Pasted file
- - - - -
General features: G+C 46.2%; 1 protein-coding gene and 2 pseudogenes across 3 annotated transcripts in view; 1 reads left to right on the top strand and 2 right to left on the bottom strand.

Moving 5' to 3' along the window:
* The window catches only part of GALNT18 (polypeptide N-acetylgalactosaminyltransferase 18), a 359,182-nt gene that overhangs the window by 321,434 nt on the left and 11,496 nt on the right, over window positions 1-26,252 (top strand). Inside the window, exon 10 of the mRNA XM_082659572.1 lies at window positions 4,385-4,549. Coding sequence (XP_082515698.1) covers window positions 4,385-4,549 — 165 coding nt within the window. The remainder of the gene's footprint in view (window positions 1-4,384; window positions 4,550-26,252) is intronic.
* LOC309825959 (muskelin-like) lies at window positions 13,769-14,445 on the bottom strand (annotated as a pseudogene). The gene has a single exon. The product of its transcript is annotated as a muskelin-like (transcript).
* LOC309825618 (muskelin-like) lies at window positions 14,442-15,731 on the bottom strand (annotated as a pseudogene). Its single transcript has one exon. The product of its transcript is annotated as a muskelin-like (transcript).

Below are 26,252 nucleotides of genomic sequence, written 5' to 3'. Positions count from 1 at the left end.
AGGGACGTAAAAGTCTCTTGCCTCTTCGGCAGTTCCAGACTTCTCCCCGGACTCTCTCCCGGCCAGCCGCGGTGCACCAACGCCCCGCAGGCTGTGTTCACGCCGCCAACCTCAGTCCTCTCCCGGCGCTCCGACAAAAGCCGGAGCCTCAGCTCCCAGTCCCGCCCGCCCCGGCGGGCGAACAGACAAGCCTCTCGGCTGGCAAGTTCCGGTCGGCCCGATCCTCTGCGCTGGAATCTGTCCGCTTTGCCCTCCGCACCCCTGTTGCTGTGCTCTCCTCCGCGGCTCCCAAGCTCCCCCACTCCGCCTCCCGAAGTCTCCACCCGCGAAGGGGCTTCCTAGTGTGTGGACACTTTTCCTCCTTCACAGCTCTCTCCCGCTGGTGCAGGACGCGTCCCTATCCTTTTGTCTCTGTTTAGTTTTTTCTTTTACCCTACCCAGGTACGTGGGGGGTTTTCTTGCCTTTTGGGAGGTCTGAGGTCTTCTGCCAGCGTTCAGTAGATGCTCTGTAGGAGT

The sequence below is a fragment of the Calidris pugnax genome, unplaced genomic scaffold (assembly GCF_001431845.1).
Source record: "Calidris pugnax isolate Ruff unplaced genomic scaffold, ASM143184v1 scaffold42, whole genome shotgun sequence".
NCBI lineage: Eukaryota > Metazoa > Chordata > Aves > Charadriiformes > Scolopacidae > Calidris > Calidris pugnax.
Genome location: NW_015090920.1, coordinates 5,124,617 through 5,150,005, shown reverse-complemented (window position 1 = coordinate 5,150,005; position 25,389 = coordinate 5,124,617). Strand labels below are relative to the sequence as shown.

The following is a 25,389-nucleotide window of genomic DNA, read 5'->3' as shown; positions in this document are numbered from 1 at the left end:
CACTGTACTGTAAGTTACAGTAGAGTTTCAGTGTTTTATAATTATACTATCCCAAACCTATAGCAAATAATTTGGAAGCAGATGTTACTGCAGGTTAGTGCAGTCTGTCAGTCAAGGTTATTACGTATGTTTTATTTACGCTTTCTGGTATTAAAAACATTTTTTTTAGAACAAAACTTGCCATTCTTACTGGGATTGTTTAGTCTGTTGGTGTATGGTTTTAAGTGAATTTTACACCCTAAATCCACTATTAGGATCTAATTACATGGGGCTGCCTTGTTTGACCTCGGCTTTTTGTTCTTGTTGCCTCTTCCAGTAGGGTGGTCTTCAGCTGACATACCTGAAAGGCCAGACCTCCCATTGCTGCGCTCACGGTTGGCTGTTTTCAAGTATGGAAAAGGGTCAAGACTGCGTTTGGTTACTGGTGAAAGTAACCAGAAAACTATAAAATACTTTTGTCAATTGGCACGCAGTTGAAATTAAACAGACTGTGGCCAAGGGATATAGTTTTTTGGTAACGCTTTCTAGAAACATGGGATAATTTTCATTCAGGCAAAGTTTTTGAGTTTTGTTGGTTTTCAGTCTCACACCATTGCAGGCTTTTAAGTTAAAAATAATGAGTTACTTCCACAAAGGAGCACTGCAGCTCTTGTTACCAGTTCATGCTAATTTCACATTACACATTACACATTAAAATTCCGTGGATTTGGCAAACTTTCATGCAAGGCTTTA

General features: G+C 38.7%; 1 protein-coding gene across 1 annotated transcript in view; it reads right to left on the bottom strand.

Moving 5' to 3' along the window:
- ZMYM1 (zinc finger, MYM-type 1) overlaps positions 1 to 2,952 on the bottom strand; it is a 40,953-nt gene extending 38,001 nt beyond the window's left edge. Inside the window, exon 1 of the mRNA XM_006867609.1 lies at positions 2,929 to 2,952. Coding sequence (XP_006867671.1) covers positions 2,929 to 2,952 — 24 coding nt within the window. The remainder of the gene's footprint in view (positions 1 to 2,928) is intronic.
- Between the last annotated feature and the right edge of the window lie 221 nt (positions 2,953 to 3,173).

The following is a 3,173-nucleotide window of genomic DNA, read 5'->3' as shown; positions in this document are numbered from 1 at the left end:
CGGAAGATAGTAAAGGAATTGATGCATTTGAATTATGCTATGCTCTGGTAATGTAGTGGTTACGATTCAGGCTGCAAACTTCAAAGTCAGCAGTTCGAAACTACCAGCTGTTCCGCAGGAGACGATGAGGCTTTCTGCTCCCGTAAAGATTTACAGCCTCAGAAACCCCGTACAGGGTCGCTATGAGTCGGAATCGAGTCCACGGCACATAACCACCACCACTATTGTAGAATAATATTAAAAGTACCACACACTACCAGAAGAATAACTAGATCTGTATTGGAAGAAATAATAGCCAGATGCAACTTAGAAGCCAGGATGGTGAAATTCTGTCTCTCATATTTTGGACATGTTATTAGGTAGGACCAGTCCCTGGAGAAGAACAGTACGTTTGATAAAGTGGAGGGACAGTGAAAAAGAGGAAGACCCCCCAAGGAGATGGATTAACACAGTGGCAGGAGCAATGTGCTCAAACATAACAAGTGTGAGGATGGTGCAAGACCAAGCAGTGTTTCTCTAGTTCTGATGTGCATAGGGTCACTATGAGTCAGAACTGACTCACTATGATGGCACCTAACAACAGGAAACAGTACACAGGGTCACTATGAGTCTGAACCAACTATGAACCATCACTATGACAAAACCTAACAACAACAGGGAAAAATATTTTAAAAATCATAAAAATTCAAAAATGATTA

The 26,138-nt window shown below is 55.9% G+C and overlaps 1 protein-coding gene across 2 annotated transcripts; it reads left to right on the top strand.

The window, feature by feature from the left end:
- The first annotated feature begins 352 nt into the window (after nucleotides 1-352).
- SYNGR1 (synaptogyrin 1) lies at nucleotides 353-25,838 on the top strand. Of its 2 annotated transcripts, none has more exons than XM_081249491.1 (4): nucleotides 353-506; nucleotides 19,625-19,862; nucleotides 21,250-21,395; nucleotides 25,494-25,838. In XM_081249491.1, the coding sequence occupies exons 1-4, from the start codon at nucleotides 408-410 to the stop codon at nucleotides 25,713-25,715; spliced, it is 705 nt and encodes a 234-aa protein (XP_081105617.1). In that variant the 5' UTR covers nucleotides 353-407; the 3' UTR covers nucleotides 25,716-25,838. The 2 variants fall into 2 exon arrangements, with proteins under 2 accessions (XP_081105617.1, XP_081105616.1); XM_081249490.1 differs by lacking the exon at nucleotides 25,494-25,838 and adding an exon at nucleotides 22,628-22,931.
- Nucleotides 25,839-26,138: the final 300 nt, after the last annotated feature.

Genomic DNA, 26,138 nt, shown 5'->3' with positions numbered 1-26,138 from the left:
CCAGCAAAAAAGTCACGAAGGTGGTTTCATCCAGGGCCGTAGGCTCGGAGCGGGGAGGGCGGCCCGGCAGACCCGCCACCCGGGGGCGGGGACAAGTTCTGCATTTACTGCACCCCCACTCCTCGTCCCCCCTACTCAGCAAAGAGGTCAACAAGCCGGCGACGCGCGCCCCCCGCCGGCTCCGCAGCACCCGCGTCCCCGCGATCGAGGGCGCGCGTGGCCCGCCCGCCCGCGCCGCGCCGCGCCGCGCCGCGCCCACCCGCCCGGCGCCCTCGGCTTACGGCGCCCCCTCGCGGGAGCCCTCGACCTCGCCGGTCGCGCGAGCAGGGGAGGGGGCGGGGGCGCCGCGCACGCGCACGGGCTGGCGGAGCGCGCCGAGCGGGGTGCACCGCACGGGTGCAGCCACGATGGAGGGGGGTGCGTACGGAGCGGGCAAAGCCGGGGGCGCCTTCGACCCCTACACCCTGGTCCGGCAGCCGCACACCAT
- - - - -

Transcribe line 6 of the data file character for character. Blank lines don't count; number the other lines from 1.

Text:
Below are 26,252 nucleotides of genomic sequence, written 5' to 3'. Positions count from 1 at the left end.